Saturday 18th July 2015 was the first anniversary of the day I changed my name to Blake.
Happy Blakeday! I also found out that 18th July is Hunter S. Thompson’s birthday, which is cool.
That day, I was repeatedly misnamed by someone who, it turned out, did know my new name, but was drunk and had forgotten. She apologised, and I let it go. As I get further on in my transition, I am increasingly aware that changes take time. I also re-met an acquaintance who was not aware of my transition, so I had to come out to her and her boyfriend. 73 days on T, and explaining why I changed my name: wasn’t it OBVIOUS? No, it wasn’t. So I explained. Read More
So I got on the T-train.
Here we go…
That’s how I’m trying to think of it – a long, slow, but continuous journey. Even when I’m asleep, the train’s still moving. I’m getting there.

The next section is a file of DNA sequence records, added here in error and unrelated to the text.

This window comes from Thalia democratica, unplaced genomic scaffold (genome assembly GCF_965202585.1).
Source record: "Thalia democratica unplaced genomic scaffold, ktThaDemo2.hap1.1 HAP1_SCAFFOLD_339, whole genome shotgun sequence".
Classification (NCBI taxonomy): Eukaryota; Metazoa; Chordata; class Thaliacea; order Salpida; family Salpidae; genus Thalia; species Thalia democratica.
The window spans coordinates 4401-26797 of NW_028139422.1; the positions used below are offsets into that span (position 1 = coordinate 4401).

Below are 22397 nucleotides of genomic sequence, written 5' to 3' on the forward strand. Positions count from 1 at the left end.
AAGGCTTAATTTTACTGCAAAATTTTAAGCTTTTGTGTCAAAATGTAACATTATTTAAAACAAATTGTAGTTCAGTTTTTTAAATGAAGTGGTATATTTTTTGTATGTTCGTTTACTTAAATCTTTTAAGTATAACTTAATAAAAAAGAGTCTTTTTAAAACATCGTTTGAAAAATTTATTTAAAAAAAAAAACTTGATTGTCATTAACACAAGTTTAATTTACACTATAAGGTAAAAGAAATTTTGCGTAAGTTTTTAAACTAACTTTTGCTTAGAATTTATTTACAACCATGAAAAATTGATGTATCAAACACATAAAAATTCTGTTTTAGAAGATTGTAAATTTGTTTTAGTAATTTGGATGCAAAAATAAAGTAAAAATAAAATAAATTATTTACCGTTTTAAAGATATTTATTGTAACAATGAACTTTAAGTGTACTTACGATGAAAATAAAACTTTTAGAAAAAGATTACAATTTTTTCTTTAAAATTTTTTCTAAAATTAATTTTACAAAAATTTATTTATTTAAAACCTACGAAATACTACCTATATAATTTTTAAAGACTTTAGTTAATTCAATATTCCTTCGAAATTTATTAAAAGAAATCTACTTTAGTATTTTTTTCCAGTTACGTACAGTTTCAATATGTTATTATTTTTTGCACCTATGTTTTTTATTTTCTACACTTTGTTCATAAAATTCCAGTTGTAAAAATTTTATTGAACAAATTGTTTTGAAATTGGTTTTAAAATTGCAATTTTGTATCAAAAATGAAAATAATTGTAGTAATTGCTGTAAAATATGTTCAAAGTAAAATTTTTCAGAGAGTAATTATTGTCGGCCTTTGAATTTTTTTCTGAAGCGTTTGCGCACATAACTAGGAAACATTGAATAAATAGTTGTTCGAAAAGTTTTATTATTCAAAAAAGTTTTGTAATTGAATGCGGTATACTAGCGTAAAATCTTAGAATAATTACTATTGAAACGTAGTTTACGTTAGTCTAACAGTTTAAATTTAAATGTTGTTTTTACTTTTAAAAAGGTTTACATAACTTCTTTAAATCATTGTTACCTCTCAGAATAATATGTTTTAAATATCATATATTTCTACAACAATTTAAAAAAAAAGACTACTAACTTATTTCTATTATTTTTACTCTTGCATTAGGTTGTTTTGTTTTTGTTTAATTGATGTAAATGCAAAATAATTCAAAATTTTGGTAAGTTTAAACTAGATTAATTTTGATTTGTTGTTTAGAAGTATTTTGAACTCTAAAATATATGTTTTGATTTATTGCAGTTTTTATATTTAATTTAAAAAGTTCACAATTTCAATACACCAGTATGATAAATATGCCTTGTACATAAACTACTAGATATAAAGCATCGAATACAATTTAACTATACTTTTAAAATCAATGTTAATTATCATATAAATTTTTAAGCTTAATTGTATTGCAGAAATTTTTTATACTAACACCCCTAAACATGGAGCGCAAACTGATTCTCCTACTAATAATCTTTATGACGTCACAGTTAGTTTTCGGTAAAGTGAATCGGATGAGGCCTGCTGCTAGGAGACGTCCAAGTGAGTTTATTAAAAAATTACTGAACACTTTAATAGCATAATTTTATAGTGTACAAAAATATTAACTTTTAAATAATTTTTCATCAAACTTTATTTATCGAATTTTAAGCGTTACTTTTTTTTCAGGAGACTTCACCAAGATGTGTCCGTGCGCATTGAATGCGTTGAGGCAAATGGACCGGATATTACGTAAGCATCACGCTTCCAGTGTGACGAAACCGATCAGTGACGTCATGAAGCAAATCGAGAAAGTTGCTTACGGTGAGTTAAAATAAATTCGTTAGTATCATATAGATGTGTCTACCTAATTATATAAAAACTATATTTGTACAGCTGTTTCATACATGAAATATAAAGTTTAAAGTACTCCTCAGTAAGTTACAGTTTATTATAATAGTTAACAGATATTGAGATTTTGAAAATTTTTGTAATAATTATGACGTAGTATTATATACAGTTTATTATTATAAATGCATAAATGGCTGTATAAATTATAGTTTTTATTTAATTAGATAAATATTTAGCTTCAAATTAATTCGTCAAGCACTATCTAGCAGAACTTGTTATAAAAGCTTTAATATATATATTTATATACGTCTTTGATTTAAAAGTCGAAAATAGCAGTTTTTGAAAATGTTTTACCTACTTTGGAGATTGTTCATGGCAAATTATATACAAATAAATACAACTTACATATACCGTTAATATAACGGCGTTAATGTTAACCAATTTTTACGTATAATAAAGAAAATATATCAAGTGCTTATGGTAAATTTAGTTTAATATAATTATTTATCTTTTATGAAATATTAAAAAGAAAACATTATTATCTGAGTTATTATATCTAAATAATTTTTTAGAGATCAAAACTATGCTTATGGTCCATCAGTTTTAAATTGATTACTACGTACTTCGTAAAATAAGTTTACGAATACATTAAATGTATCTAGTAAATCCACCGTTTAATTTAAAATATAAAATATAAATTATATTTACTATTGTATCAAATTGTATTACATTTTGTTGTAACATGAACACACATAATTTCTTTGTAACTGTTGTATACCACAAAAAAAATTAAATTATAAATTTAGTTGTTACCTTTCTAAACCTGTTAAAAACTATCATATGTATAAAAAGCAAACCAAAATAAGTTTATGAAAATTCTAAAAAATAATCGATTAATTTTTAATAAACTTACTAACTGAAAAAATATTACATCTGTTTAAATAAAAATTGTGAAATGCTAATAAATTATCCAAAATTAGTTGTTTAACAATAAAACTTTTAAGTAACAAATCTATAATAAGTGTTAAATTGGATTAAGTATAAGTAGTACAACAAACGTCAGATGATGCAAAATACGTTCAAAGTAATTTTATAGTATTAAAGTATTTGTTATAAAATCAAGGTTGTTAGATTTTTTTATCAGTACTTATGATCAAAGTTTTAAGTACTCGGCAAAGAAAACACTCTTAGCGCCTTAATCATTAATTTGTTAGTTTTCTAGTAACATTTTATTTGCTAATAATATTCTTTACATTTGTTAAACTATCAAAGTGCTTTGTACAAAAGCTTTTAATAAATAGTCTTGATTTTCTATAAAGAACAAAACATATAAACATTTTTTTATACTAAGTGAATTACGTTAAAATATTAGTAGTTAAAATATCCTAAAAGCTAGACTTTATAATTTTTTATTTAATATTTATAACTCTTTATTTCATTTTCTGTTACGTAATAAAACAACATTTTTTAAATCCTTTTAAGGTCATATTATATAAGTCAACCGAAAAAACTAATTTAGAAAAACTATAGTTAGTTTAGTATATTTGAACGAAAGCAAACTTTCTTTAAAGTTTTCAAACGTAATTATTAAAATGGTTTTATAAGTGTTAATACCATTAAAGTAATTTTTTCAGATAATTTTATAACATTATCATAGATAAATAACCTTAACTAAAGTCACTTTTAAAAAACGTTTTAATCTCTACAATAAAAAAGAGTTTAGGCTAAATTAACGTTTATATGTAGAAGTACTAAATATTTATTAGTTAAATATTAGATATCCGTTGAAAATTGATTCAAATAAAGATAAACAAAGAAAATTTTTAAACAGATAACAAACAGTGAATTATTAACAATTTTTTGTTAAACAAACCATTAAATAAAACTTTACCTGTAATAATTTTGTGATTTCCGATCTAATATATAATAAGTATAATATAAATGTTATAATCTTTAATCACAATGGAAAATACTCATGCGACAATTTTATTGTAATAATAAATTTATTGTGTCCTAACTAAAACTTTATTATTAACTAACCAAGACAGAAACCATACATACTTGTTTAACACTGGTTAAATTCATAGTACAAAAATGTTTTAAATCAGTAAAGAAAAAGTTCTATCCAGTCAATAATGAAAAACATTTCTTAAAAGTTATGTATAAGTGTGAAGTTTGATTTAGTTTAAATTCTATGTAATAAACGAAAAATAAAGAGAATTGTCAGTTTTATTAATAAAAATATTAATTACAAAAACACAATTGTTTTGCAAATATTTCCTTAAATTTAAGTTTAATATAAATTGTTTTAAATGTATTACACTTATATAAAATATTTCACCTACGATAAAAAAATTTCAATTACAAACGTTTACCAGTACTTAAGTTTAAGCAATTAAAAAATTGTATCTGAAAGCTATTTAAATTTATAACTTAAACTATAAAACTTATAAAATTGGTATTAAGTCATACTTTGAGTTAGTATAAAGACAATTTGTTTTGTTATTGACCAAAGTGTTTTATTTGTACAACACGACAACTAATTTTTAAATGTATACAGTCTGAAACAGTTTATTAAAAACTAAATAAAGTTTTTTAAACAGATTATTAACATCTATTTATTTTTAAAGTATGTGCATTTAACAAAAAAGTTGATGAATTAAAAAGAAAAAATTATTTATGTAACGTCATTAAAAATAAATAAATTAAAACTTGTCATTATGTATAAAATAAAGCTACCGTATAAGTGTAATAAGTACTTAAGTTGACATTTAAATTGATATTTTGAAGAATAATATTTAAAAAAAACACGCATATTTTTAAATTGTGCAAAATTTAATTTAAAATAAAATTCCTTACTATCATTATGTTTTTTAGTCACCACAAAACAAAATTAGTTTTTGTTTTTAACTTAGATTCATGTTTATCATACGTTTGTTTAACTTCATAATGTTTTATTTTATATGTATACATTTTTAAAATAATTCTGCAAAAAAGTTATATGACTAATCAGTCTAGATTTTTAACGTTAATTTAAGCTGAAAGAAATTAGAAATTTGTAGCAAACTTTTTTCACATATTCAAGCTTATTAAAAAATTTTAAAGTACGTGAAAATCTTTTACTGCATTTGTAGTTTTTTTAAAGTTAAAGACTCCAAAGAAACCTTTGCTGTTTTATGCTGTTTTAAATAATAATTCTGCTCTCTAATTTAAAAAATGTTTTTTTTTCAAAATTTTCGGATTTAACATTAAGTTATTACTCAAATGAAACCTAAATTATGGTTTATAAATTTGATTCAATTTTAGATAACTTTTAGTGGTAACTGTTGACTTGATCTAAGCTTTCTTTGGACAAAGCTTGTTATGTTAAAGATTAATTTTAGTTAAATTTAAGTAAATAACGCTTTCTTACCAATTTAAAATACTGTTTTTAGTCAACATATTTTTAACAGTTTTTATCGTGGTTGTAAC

It’s hard to be patient. I keep comparing pictures of my face, trying to spot the difference.
After needing to talk to friends about my experiences in other parts of my transition, I’ve found it surprisingly hard to talk about testosterone. Maybe it’s because lots of other things – names, pronouns, titles, identities – are social concepts that need to be spoken in order to work. In a way, it’s a relief not to feel pressure to somehow ‘make’ this work. The T’s going to do its thing whether I talk about it or not.
On the other hand, starting T meant giving up on the fantasy that I’d wake up one day and everything would just be right. That I could do this on my own. That if only I tried hard enough, I’d be a cis guy. The bad news is, that isn’t going to happen. The good news is, there are other ways to go about things, which do work. Not perfectly, but they do work.
I’ve heard people describe trans people as unicorns, but I think I’d rather be a pegasus. Biology was not on my side, but I’m a pegasus boy – here I go, growing my wings.
Queer library, testosterone and pegasus.